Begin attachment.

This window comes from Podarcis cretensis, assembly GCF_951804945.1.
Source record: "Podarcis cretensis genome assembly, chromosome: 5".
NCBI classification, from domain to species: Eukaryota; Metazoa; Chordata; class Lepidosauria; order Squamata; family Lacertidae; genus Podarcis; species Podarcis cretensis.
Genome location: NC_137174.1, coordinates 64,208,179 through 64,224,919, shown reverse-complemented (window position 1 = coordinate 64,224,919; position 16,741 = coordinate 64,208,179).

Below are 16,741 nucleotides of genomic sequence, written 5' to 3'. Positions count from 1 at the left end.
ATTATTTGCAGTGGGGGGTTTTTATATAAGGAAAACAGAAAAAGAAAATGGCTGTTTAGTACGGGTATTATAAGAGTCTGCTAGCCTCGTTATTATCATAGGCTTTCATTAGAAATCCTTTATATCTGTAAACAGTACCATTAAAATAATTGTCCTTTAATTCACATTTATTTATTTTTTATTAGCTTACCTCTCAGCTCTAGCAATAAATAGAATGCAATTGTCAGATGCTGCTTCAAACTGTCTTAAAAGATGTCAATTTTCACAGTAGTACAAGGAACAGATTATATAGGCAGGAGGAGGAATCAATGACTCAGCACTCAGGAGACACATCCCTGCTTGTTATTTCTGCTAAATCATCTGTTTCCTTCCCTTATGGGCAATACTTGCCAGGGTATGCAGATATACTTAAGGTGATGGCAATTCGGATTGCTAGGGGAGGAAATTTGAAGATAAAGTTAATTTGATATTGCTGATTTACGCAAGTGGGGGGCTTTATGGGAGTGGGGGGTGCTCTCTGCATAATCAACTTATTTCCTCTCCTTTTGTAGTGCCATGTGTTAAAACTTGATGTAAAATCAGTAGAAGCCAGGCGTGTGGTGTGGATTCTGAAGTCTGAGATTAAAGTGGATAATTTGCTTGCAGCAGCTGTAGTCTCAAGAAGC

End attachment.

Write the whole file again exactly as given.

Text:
This window comes from Podarcis cretensis, assembly GCF_951804945.1.
Source record: "Podarcis cretensis genome assembly, chromosome: 5".
NCBI classification, from domain to species: Eukaryota; Metazoa; Chordata; class Lepidosauria; order Squamata; family Lacertidae; genus Podarcis; species Podarcis cretensis.
Genome location: NC_137174.1, coordinates 64,208,179 through 64,224,919, shown reverse-complemented (window position 1 = coordinate 64,224,919; position 16,741 = coordinate 64,208,179).

Below are 16,741 nucleotides of genomic sequence, written 5' to 3'. Positions count from 1 at the left end.
ATTATTTGCAGTGGGGGGTTTTTATATAAGGAAAACAGAAAAAGAAAATGGCTGTTTAGTACGGGTATTATAAGAGTCTGCTAGCCTCGTTATTATCATAGGCTTTCATTAGAAATCCTTTATATCTGTAAACAGTACCATTAAAATAATTGTCCTTTAATTCACATTTATTTATTTTTTATTAGCTTACCTCTCAGCTCTAGCAATAAATAGAATGCAATTGTCAGATGCTGCTTCAAACTGTCTTAAAAGATGTCAATTTTCACAGTAGTACAAGGAACAGATTATATAGGCAGGAGGAGGAATCAATGACTCAGCACTCAGGAGACACATCCCTGCTTGTTATTTCTGCTAAATCATCTGTTTCCTTCCCTTATGGGCAATACTTGCCAGGGTATGCAGATATACTTAAGGTGATGGCAATTCGGATTGCTAGGGGAGGAAATTTGAAGATAAAGTTAATTTGATATTGCTGATTTACGCAAGTGGGGGGCTTTATGGGAGTGGGGGGTGCTCTCTGCATAATCAACTTATTTCCTCTCCTTTTGTAGTGCCATGTGTTAAAACTTGATGTAAAATCAGTAGAAGCCAGGCGTGTGGTGTGGATTCTGAAGTCTGAGATTAAAGTGGATAATTTGCTTGCAGCAGCTGTAGTCTCAAGAAGC